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EPA Ozone Petition Response Stresses Smooth Transition to Stronger Standard

Release Date: 05/24/2005
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If you need more information on any of these subjects, call the listed Press Officer.

Contact: John Millett, 202-564-4355 /

(05/24/05) EPA responded on May 20, 2005 to two parts of an Earthjustice petition for reconsideration of the final rule to implement Phase 1 of the 8-Hour National Ambient Air Quality Ozone Standard. EPA's decision will ensure that states focus resources on improving air quality and coordinating ozone standards deadlines for major requirements. States will continue to implement existing plans related to the old (1-hour) ozone standard to protect air quality as they make the transition to the new (8-hour) standard, which takes effect in 2007 when states submit plans to EPA for meeting the 8-hour ozone standard. The old standard allowed 120 parts per billion (ppb) of ozone averaged over a one-hour period. The tougher new standard cuts the allowable level of ozone to 80 ppb, which is averaged over a longer eight-hour period. While state and local agencies must take actions to reduce air pollution to meet the new standards, the stringent new federal regulations on power plant and vehicle emissions will help improve air quality nationally. The federal regulations provide states with much needed help in meeting the standards and most areas across the country will reach attainment with the ozone standards without significant additional actions.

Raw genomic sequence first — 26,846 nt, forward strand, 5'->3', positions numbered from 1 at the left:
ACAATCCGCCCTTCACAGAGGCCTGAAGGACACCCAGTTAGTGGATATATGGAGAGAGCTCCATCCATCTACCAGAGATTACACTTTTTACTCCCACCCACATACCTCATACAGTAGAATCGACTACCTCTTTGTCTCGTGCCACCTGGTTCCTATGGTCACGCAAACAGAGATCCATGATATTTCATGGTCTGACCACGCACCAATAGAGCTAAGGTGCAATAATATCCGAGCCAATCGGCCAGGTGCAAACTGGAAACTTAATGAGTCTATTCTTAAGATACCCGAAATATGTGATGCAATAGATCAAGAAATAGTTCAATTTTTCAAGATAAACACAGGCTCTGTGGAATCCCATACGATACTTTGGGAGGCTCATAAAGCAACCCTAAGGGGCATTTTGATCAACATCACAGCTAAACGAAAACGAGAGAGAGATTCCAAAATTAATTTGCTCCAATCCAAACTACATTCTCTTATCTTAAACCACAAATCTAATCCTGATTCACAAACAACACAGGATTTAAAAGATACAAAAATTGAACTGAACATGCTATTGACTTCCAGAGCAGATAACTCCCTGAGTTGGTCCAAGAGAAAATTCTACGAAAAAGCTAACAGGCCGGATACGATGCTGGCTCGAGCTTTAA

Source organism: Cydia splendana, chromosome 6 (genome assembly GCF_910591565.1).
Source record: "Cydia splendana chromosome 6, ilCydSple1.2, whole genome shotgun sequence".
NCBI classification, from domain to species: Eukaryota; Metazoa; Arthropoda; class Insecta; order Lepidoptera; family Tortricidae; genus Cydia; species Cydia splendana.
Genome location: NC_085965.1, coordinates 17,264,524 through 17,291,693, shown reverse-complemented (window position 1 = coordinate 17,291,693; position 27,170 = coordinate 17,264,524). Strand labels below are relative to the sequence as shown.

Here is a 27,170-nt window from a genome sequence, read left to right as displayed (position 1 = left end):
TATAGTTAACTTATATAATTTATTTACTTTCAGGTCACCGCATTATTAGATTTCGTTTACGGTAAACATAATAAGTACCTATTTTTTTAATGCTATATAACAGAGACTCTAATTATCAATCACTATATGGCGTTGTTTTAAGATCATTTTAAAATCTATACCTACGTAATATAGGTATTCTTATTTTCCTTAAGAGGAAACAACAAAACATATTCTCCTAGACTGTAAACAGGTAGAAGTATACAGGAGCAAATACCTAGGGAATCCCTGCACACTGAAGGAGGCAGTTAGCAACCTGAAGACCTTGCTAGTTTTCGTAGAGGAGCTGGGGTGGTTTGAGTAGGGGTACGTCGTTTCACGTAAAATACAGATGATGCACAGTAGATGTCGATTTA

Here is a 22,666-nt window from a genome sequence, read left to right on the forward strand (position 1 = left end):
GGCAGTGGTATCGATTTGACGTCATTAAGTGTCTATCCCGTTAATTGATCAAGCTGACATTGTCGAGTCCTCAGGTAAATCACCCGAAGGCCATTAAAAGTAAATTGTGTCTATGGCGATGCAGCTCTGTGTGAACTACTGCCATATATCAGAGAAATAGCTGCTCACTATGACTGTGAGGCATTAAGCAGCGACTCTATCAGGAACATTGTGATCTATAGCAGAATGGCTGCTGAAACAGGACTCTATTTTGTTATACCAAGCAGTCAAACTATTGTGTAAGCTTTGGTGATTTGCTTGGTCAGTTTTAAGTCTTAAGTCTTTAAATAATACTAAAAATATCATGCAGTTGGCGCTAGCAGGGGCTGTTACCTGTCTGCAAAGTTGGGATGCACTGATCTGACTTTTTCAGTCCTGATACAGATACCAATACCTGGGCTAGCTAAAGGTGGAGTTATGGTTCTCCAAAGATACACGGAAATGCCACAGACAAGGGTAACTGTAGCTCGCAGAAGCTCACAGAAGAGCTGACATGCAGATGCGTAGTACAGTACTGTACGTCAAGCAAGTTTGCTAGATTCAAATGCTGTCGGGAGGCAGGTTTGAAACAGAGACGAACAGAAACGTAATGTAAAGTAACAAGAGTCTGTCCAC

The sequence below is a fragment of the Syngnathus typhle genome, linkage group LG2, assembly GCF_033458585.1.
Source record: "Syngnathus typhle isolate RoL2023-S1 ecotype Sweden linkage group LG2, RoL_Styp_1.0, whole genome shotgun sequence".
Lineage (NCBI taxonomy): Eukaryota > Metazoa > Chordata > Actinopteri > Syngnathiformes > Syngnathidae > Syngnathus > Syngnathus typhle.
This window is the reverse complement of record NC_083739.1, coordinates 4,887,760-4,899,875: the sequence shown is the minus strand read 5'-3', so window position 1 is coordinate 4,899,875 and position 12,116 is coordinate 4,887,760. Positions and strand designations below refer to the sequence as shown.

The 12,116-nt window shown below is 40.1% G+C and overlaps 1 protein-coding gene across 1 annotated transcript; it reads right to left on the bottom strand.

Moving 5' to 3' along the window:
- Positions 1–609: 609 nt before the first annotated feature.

Under the implementation requirements for the new standard, certain provisions of the old standard that required states to impose fees on facilities for failure to attain the standard no longer apply. EPA determined that these "Section 185 fees" would not be necessary to implement the new standard and would divert resources from improving air quality. Also, EPA changed the date from April 15, 2004 to June 15, 2004 for determining which controls need to remain in place to avoid air quality degradation after the old standard is revoked. The Agency made this change to harmonize the deadlines for all the major requirements of the standard. EPA continues its review of other issues in Earthjustice's petition.

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